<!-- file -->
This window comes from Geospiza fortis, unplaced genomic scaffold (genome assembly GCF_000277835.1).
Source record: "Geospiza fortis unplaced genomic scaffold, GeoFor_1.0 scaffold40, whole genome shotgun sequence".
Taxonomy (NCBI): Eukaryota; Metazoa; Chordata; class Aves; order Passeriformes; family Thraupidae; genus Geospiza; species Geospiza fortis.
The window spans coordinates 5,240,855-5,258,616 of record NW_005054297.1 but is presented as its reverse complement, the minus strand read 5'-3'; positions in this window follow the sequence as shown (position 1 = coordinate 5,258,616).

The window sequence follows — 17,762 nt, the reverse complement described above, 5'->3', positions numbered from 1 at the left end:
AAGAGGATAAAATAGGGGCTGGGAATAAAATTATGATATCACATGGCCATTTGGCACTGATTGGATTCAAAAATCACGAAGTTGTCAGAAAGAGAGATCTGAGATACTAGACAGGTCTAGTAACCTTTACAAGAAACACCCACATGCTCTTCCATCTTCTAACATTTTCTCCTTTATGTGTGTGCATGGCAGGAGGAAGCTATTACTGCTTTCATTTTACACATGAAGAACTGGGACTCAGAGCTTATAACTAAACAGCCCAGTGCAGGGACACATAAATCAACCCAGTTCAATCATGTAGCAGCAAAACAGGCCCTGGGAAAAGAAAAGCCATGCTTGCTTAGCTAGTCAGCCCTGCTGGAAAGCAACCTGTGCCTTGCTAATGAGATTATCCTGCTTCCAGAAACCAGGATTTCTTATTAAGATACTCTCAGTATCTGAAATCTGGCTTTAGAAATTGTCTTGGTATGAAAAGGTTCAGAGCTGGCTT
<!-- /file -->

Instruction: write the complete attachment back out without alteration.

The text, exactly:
This window comes from Geospiza fortis, unplaced genomic scaffold (genome assembly GCF_000277835.1).
Source record: "Geospiza fortis unplaced genomic scaffold, GeoFor_1.0 scaffold40, whole genome shotgun sequence".
Taxonomy (NCBI): Eukaryota; Metazoa; Chordata; class Aves; order Passeriformes; family Thraupidae; genus Geospiza; species Geospiza fortis.
The window spans coordinates 5,240,855-5,258,616 of record NW_005054297.1 but is presented as its reverse complement, the minus strand read 5'-3'; positions in this window follow the sequence as shown (position 1 = coordinate 5,258,616).

The window sequence follows — 17,762 nt, the reverse complement described above, 5'->3', positions numbered from 1 at the left end:
AAGAGGATAAAATAGGGGCTGGGAATAAAATTATGATATCACATGGCCATTTGGCACTGATTGGATTCAAAAATCACGAAGTTGTCAGAAAGAGAGATCTGAGATACTAGACAGGTCTAGTAACCTTTACAAGAAACACCCACATGCTCTTCCATCTTCTAACATTTTCTCCTTTATGTGTGTGCATGGCAGGAGGAAGCTATTACTGCTTTCATTTTACACATGAAGAACTGGGACTCAGAGCTTATAACTAAACAGCCCAGTGCAGGGACACATAAATCAACCCAGTTCAATCATGTAGCAGCAAAACAGGCCCTGGGAAAAGAAAAGCCATGCTTGCTTAGCTAGTCAGCCCTGCTGGAAAGCAACCTGTGCCTTGCTAATGAGATTATCCTGCTTCCAGAAACCAGGATTTCTTATTAAGATACTCTCAGTATCTGAAATCTGGCTTTAGAAATTGTCTTGGTATGAAAAGGTTCAGAGCTGGCTT